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eBird Follows Birds South of the Border

By Team eBird January 16, 2013

Chestnut-collared Longspur. Photograph by Brian Sullivan.

Would you ever allow your kids to wander off for the winter without knowing where they went until the following spring? Well, apart from rare moments of temptation during trying tantrums or adolescent stubbornness, of course you wouldn’t. And we shouldn’t neglect our birds during this time of the year either. After all, most species spend far more time off their breeding grounds than on them. In recent years there has been increasing recognition within the avian conservation community for the need for full life-cycle monitoring and conservation. That is, a need exists for gauging the health, threats, and survival rates of our bird populations during the entire year, identifying bottlenecks, and then taking action for conservation. Because grassland birds are declining faster than any other group of birds in North America, Rocky Mountain Bird Observatory (RMBO) initiated a unique monitoring project to gather baseline data on our wintering grassland birds.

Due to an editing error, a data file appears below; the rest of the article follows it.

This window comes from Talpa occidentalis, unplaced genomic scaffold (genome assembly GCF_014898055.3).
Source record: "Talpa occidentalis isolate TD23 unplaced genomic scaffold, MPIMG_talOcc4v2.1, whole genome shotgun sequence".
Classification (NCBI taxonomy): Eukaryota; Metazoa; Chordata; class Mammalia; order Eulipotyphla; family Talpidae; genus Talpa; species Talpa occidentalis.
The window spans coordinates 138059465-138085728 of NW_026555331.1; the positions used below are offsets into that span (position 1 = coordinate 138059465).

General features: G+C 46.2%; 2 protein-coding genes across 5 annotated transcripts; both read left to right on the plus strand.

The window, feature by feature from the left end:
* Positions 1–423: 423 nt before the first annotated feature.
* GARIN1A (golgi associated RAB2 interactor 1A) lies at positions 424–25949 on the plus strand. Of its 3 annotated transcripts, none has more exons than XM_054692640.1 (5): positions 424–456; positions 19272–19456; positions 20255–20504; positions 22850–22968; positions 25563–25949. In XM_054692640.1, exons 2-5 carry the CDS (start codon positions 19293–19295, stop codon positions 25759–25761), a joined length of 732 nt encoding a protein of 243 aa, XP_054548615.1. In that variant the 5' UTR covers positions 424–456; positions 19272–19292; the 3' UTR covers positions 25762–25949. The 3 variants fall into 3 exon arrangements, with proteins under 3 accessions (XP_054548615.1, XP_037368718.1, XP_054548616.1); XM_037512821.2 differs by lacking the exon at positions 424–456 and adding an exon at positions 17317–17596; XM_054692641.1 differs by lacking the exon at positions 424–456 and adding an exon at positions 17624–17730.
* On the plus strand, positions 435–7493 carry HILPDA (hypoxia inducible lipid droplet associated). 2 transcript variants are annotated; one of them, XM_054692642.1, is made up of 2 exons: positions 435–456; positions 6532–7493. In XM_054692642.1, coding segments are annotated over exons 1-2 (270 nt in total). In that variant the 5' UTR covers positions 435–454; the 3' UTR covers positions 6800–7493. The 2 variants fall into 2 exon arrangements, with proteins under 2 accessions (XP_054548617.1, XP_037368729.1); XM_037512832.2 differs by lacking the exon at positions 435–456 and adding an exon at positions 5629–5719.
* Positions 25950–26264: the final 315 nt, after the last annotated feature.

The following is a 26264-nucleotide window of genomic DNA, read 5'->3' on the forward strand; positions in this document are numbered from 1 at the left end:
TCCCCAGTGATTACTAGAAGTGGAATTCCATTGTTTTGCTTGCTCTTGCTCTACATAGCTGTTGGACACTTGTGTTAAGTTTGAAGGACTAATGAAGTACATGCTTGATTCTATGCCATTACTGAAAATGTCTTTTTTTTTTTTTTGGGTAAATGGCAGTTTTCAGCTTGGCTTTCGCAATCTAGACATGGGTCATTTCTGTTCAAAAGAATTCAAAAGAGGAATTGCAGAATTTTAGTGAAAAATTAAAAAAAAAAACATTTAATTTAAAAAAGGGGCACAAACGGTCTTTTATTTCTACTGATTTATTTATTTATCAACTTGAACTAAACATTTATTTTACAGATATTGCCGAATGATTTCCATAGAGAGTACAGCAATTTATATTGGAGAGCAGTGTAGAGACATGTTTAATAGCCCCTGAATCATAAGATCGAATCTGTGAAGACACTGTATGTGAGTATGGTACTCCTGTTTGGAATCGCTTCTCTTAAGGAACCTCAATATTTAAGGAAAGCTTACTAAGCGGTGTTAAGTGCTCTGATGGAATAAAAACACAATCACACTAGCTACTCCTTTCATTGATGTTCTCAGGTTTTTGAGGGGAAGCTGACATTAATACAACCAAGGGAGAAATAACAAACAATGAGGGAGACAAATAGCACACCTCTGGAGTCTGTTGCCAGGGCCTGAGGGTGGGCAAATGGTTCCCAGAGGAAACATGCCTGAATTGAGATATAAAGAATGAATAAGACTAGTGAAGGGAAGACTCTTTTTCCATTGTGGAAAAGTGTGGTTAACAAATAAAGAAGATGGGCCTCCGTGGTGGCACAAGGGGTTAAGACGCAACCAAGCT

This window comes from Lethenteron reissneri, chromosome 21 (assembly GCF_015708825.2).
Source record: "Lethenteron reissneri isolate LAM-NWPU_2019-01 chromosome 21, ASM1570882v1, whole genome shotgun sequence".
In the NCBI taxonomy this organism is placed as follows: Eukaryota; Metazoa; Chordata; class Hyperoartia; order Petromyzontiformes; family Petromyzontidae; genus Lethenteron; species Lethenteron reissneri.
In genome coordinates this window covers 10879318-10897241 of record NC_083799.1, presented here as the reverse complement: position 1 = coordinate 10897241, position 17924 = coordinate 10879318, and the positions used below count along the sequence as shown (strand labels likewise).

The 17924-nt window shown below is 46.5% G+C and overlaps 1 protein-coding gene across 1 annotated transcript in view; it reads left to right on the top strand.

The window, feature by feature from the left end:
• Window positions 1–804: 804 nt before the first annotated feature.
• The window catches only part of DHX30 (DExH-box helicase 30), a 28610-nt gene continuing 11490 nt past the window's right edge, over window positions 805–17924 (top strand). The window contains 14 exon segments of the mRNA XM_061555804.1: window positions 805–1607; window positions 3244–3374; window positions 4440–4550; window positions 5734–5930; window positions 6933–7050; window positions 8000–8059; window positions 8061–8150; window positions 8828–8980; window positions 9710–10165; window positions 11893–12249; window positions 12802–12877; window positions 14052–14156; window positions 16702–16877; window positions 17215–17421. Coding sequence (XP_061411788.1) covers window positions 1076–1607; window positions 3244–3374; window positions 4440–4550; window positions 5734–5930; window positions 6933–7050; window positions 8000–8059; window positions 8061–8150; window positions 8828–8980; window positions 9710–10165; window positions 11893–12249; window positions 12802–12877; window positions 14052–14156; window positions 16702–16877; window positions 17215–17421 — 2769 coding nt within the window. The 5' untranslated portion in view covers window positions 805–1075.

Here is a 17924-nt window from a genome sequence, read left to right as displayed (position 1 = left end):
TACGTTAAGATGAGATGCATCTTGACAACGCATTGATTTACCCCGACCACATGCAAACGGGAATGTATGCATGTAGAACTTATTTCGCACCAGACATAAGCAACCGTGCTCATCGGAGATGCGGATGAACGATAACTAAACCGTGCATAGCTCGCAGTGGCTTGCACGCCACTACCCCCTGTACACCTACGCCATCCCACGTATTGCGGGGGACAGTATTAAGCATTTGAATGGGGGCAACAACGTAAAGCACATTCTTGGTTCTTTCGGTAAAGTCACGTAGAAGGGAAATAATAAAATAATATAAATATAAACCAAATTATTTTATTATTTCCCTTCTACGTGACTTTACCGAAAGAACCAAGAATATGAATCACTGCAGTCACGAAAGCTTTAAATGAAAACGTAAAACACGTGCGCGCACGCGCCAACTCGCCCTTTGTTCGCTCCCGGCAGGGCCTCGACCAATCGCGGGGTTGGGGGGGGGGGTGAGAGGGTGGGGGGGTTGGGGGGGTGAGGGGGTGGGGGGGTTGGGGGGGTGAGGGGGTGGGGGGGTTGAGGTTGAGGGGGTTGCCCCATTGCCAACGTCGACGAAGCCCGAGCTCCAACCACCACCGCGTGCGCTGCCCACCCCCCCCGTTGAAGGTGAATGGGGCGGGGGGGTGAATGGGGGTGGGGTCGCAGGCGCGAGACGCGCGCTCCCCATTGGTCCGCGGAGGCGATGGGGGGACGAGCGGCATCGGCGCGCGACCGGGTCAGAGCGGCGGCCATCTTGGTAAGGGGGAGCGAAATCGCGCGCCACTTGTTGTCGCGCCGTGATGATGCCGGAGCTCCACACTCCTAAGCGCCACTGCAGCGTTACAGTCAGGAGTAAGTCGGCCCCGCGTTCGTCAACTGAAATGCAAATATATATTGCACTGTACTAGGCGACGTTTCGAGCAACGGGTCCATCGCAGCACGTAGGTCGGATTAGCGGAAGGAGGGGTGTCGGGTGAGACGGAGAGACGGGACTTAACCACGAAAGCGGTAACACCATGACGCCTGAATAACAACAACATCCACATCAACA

Getting Started

In January 2007, 13 Mexicans joined two Americans and a Canadian in a cold ranch house recently purchased by The Nature Conservancy in the Chihuahuan Desert of northwestern Mexico. The plan was to collect data on bird distributions and abundances across the best remaining grasslands of the Mexican Chihuahuan Desert, a vast region encompassing parts of seven northern Mexican states. With partners in place, funding secured, and a protocol developed, it was time to train RMBO’s new partners to collect the data under a unified protocol and ensure that everyone could accurately identify these cryptically colored and
patterned species.


Snow covered grasslands of Janos, Chihuahua, Mexico.  January 2007.
After introductions, a warm meal, and some background on the project, we opened the door to the Janos Grasslands, and it almost immediately began to snow. An unusually strong and prolonged snowstorm settled upon us and persisted throughout most of the week. Aside from wet shoes, chilled bones, and fogged up binoculars, the storm was, in a way, a blessing. Many difficult to observe priority species such as Grasshopper Sparrow and Baird’s Sparrow were now walking in the open on top of the snow, affording us excellent opportunities to point out the diagnostic field marks that best separate them. Our new partners, who were accustomed to the decidedly warmer winters of Monterrey, Nuevo León, suffered through with good humor and a strong focus on the task at hand. Toward the end of the week, we benefited from warmer weather and many opportunities to study the birds under normal conditions.